'I am loathe to believe that we will attach greater value to the sight of Lowburn Bay stocked to capacity with a few water skiers on the incoming weekend tide than we will to the enjoyment of hundreds at picnics on the shade-dappled grassy banks of the rolling Clutha at Bendigo, which must be one of the most beautiful stretches of flowing water in the world.' - K.F. O'Connor, Multiple Resource Use in the Upper Clutha Valley, Journal of Hydrology (NZ) Vol 14, No. 2, 1975.

The Hundred Islands

During the early years of the gold-rush, log raftsman regularly guided large timber rafts down the Upper Clutha from Lake Wanaka to Lowburn, to supply much needed timber to the gold-fields. The gold-rush began on the Upper Clutha in August 1862 following Hartley and Reilly's strike in the Cromwell Gorge. Log rafting pioneer, George Hassing, described stranding a raft on one of the many shingle shoals in the reach below the Lindis River confluence, indicating that it was difficult to navigate.

From the Lindis River confluence to Deadman's Point near Cromwell, the Clutha was a braided river with various channels which suddenly converged at Deadman's Point, beyond which the already swift current accelerated down into the narrows of the Cromwell Gap Rapid.

The log-rafts were initally taken through to Clyde (Upper Dunstan) with the first one arriving on October 6, 1862. However, the Cromwell Gap was too perilous, so the rafts were subsequently landed at Lowburn. The current must have been formidable even there, because Hassing described the difficulty of securing a heavy raft to the bank before it could be swept passed Deadman's Point into the Crowwell Gap Rapid. One such raft, missing the landing-place, turned a complete somersault in the Gap.

The Hundred IslandsThe Hundred Islands

Originally, the Clutha River between Deadman's Point and the Lindis River confluence was naturally braided, probably as the result of flood cycles washing river shingle down into the basin area around Lowburn. Overflowing banks would have spread the shingle and created new channels, but when the flow returned to normal it would again concentrate into fewer channels.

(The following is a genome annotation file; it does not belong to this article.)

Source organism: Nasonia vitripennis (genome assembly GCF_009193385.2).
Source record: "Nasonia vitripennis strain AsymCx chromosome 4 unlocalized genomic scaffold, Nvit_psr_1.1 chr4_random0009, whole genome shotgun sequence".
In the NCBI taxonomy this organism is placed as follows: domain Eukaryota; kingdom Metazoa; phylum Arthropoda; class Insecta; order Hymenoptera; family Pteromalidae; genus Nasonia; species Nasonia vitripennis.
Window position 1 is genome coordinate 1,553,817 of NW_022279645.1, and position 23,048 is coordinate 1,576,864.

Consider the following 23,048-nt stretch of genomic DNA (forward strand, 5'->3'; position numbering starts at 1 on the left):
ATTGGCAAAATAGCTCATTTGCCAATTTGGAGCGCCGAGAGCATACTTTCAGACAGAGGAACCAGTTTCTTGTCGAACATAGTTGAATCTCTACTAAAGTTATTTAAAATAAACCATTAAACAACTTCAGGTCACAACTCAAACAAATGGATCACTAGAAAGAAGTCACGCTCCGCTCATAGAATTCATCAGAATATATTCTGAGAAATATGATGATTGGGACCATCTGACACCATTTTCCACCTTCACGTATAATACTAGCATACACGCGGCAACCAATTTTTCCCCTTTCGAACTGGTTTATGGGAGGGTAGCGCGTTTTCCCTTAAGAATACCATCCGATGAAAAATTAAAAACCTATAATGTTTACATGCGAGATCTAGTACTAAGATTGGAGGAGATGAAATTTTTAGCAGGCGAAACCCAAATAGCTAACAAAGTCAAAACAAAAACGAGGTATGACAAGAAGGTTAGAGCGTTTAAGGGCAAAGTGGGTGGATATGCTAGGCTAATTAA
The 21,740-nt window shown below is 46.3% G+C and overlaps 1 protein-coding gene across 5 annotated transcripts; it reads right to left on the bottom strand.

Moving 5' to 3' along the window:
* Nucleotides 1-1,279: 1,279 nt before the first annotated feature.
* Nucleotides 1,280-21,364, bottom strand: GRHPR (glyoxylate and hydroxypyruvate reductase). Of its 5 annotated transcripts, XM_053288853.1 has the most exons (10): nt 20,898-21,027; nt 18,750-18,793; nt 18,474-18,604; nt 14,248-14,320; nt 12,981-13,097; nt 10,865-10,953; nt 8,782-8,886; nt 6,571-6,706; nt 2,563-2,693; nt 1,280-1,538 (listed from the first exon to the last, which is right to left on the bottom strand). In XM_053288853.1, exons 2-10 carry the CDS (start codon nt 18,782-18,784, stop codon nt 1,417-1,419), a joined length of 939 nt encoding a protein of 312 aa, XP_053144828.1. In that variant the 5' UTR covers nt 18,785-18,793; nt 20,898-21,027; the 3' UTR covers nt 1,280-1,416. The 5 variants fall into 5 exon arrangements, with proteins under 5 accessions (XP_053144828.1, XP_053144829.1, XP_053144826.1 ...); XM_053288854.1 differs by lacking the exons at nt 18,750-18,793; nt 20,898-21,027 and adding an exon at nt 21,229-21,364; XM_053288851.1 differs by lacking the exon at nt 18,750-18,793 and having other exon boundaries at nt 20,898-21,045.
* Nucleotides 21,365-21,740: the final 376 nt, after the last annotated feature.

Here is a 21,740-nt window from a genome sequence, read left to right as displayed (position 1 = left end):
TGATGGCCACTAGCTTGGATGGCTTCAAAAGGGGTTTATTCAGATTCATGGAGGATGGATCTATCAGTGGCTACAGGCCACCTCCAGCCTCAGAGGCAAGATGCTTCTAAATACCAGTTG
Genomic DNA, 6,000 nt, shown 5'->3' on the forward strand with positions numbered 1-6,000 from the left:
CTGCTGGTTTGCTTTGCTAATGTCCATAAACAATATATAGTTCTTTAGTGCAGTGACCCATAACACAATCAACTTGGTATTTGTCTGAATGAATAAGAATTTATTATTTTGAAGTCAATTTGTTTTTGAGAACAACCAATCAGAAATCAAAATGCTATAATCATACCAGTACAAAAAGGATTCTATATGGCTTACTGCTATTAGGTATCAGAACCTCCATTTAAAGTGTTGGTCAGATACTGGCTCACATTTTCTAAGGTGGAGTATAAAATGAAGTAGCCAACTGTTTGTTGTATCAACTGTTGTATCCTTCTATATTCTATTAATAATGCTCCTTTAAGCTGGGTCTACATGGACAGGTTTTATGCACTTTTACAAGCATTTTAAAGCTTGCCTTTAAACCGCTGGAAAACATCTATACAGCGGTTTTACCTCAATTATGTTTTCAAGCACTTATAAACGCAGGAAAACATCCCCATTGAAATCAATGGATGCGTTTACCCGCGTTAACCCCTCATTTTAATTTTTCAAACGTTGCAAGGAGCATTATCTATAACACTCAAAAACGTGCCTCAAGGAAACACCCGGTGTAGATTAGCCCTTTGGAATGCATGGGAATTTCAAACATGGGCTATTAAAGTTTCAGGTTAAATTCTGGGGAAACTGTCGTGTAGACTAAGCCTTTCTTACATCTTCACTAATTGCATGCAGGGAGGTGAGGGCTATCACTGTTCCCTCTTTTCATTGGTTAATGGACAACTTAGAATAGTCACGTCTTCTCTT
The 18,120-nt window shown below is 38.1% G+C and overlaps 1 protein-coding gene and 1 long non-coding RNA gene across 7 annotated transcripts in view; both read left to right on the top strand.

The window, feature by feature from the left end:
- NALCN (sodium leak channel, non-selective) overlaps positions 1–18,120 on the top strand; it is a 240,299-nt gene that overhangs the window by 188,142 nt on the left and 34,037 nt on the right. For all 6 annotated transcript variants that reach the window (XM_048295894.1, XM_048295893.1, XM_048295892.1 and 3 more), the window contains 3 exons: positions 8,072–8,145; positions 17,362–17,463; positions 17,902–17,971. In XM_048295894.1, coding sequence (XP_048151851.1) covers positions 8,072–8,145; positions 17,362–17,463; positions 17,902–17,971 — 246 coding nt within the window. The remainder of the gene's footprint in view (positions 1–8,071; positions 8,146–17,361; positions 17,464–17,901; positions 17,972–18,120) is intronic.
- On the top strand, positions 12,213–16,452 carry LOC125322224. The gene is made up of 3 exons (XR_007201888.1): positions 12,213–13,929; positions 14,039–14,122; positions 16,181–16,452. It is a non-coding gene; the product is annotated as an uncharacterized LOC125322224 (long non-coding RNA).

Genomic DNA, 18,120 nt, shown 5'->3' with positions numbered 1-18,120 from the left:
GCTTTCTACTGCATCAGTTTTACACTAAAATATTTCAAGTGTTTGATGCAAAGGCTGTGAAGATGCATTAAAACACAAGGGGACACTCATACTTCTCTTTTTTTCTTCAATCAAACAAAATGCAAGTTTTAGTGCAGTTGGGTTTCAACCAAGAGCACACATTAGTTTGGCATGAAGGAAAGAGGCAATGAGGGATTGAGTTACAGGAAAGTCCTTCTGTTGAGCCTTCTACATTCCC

Gold-dredging companies later found this area relatively easy to work, because the extensive gold-bearing gravels could be excavated by cutting side channels away from the main river. Gold-dredging boomed first in the 1890's, and continued in the Lowburn area until 1963, when the NZ Austral-Malay, the largest gold-dredge ever built, ceased operation. As the gold-dredges worked, their tailing booms deposited rows of 'tailings'. Often, they would cut new channels, and eventually the tailings area expanded from Deadman's Point to well above Lowburn, particularly on the west side of the river. Later, willows colonised the margins wherever water flowed.

The upper area of shoals and braids below the Lindis River confluence was scarcely touched by gold-dredges, and that section downstream as far as the Dunstan reservoir - formed in 1993 behind the Clyde dam, remains relatively original apart from willow infestation.

The remaining area of shoals and braids was largely altered by gold-dredging, though the eastern side toward Bendigo retained many naturally formed islands and riverbanks. The entire braided river section contained over 100 islands, large and small, and was known as 'Sandy King's Islands' or simply the 'Hundred Islands.' Numerous back-pools provided safe places to swim, and the area was a favourite hideaway for Summer campers.

Prior to the filling of the reservoir behind the Clyde dam, the entire area from Deadman's Point to Bendigo was bulldozed. The willows were buried, much to the ire of the local community who considered this a waste of firewood. The small town of Lowburn by the Clutha was also bulldozed. The only building to be relocated was the church. The concrete bridge across the Clutha, and the roads, and even the roadside markers, remain under the reservoir.

About This Site

A brief history of Lowburn before the Clyde dam inundated the turquoise river, flooding our campsites, farms, and orchards. Where now, can we go to sit in the dappled shade beside the swift crystal waters, cooled by the moving air and the song of the river? Where is our river paradise? It is 60ft under.

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